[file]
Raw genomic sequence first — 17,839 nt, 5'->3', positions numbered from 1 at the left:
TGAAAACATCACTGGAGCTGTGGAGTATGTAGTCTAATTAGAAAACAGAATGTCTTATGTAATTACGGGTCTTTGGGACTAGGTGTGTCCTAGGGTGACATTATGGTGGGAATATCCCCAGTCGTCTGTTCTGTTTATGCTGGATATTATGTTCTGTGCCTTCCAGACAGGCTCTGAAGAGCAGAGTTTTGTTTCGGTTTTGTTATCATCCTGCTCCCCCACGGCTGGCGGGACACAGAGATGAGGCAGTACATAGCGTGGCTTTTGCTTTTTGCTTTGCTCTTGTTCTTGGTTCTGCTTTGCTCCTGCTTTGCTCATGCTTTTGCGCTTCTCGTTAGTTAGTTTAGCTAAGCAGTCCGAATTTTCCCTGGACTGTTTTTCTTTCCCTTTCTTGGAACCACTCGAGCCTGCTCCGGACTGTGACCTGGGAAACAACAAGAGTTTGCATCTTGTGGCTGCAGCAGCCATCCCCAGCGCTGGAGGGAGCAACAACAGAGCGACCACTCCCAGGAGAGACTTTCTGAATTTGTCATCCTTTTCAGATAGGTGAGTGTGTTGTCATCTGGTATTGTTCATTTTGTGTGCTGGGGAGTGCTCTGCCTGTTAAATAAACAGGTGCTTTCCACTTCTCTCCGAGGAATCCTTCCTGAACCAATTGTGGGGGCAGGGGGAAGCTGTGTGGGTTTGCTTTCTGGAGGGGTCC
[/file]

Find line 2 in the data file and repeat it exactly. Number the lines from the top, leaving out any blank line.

TGAAAACATCACTGGAGCTGTGGAGTATGTAGTCTAATTAGAAAACAGAATGTCTTATGTAATTACGGGTCTTTGGGACTAGGTGTGTCCTAGGGTGACATTATGGTGGGAATATCCCCAGTCGTCTGTTCTGTTTATGCTGGATATTATGTTCTGTGCCTTCCAGACAGGCTCTGAAGAGCAGAGTTTTGTTTCGGTTTTGTTATCATCCTGCTCCCCCACGGCTGGCGGGACACAGAGATGAGGCAGTACATAGCGTGGCTTTTGCTTTTTGCTTTGCTCTTGTTCTTGGTTCTGCTTTGCTCCTGCTTTGCTCATGCTTTTGCGCTTCTCGTTAGTTAGTTTAGCTAAGCAGTCCGAATTTTCCCTGGACTGTTTTTCTTTCCCTTTCTTGGAACCACTCGAGCCTGCTCCGGACTGTGACCTGGGAAACAACAAGAGTTTGCATCTTGTGGCTGCAGCAGCCATCCCCAGCGCTGGAGGGAGCAACAACAGAGCGACCACTCCCAGGAGAGACTTTCTGAATTTGTCATCCTTTTCAGATAGGTGAGTGTGTTGTCATCTGGTATTGTTCATTTTGTGTGCTGGGGAGTGCTCTGCCTGTTAAATAAACAGGTGCTTTCCACTTCTCTCCGAGGAATCCTTCCTGAACCAATTGTGGGGGCAGGGGGAAGCTGTGTGGGTTTGCTTTCTGGAGGGGTCC